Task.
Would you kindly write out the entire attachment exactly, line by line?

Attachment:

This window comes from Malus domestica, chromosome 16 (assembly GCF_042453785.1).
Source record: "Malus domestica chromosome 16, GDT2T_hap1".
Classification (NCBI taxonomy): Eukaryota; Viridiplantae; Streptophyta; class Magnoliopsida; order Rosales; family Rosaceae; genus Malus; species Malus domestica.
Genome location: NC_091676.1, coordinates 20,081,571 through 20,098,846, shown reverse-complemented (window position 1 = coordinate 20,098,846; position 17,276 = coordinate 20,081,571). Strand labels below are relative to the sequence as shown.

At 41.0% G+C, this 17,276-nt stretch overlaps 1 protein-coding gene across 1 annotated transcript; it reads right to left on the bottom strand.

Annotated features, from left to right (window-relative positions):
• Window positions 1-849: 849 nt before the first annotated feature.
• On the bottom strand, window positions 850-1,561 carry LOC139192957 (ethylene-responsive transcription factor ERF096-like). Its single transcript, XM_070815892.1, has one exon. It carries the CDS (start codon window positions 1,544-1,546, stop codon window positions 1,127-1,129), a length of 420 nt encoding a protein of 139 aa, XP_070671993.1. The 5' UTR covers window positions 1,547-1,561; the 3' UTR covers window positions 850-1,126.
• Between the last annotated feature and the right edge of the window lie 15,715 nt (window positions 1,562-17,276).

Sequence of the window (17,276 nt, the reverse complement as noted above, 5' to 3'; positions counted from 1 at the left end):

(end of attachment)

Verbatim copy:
This window comes from Malus domestica, chromosome 16 (assembly GCF_042453785.1).
Source record: "Malus domestica chromosome 16, GDT2T_hap1".
Classification (NCBI taxonomy): Eukaryota; Viridiplantae; Streptophyta; class Magnoliopsida; order Rosales; family Rosaceae; genus Malus; species Malus domestica.
Genome location: NC_091676.1, coordinates 20,081,571 through 20,098,846, shown reverse-complemented (window position 1 = coordinate 20,098,846; position 17,276 = coordinate 20,081,571). Strand labels below are relative to the sequence as shown.

At 41.0% G+C, this 17,276-nt stretch overlaps 1 protein-coding gene across 1 annotated transcript; it reads right to left on the bottom strand.

Annotated features, from left to right (window-relative positions):
• Window positions 1-849: 849 nt before the first annotated feature.
• On the bottom strand, window positions 850-1,561 carry LOC139192957 (ethylene-responsive transcription factor ERF096-like). Its single transcript, XM_070815892.1, has one exon. It carries the CDS (start codon window positions 1,544-1,546, stop codon window positions 1,127-1,129), a length of 420 nt encoding a protein of 139 aa, XP_070671993.1. The 5' UTR covers window positions 1,547-1,561; the 3' UTR covers window positions 850-1,126.
• Between the last annotated feature and the right edge of the window lie 15,715 nt (window positions 1,562-17,276).

Sequence of the window (17,276 nt, the reverse complement as noted above, 5' to 3'; positions counted from 1 at the left end):